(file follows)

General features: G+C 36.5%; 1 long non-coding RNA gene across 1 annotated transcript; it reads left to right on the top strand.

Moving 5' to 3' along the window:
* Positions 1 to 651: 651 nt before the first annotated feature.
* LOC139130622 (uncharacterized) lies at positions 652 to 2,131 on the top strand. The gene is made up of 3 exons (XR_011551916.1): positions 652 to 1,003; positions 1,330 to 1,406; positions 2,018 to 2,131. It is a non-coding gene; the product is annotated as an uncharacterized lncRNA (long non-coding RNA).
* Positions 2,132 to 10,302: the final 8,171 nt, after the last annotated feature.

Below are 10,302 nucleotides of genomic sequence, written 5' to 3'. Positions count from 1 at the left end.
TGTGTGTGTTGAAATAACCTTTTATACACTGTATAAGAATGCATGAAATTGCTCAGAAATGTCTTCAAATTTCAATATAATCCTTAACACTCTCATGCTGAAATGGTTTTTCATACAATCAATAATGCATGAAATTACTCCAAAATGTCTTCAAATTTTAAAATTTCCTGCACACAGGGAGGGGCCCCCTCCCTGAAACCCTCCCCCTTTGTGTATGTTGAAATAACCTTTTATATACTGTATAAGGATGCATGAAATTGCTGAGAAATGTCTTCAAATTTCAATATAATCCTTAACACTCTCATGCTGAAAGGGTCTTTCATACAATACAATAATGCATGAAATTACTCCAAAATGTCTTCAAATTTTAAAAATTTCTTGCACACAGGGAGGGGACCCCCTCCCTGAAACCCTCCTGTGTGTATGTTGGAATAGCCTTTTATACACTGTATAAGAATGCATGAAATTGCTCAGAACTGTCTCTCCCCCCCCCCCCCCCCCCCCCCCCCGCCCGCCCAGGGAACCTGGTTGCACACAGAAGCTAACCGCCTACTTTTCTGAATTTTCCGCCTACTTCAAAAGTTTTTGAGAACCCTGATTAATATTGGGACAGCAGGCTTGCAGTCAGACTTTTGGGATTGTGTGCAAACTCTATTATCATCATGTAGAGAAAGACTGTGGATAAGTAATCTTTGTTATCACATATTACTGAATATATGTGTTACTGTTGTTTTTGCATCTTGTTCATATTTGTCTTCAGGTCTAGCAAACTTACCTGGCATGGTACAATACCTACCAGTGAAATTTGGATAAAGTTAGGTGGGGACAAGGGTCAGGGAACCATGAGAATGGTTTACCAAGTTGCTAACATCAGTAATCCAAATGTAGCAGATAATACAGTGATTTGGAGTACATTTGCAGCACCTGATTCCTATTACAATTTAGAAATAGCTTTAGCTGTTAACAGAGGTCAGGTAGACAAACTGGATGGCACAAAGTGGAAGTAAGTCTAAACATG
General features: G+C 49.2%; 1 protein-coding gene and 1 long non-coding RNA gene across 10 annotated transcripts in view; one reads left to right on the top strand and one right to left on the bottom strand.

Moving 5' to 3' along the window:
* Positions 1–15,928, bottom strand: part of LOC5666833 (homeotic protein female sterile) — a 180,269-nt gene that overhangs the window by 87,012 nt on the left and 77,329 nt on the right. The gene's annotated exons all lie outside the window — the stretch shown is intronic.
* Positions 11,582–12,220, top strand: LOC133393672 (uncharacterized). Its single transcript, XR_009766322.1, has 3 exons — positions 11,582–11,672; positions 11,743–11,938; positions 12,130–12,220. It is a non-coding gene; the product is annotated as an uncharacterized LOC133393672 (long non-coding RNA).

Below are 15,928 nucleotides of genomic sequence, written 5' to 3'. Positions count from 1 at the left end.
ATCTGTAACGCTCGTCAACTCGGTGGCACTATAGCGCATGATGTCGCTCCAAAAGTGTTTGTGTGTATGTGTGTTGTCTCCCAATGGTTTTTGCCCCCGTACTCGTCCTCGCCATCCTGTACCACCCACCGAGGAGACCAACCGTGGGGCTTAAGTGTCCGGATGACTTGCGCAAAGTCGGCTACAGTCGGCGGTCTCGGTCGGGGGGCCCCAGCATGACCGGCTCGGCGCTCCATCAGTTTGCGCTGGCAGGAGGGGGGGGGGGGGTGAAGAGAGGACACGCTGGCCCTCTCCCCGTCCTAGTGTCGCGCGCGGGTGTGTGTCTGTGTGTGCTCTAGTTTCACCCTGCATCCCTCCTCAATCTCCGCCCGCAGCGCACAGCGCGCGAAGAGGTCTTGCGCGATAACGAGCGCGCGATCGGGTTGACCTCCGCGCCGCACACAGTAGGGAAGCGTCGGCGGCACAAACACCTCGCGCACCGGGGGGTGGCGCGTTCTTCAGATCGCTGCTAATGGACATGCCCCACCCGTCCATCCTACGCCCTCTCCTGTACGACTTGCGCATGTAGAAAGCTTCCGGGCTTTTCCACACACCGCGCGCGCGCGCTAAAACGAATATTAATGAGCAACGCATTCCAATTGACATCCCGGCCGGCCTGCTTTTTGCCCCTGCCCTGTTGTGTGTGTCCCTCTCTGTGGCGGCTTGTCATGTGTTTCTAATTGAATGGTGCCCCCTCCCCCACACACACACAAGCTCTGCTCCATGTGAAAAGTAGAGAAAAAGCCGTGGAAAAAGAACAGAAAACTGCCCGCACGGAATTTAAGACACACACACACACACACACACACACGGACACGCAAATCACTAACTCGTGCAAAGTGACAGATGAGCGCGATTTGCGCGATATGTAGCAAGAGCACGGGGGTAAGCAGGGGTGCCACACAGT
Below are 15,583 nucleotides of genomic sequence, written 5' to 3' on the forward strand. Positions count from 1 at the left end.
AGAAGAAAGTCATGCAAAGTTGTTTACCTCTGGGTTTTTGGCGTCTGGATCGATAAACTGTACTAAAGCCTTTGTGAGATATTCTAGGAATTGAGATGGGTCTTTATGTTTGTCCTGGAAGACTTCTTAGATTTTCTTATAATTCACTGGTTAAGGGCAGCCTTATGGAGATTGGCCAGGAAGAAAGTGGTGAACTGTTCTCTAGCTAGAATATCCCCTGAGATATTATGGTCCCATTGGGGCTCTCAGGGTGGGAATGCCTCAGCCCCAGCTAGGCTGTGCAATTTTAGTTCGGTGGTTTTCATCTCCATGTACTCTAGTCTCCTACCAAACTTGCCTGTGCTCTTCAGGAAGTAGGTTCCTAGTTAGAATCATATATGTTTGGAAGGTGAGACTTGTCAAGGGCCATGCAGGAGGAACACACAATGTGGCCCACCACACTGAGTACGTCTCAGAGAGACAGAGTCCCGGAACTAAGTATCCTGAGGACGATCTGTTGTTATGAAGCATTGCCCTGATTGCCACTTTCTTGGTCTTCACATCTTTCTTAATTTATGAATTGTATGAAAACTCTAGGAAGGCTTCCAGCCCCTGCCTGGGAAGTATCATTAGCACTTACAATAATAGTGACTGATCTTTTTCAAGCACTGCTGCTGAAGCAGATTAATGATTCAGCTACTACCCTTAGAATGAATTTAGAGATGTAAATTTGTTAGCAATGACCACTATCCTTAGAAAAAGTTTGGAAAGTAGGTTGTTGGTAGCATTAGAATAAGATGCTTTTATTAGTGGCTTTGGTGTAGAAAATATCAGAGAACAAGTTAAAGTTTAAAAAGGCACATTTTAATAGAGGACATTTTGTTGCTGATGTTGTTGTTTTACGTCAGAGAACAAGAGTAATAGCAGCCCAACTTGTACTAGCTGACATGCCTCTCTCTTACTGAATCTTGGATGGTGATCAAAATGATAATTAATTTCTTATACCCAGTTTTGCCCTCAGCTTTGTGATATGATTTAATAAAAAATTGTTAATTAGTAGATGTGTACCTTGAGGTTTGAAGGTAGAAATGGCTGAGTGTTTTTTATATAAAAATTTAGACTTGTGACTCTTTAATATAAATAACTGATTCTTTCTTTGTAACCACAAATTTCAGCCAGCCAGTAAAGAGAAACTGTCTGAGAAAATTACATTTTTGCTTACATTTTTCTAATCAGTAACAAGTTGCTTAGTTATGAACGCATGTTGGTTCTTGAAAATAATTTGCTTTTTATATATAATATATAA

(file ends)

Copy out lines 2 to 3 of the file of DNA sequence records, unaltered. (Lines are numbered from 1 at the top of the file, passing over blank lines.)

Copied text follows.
Moving 5' to 3' along the window:
* Positions 1 to 651: 651 nt before the first annotated feature.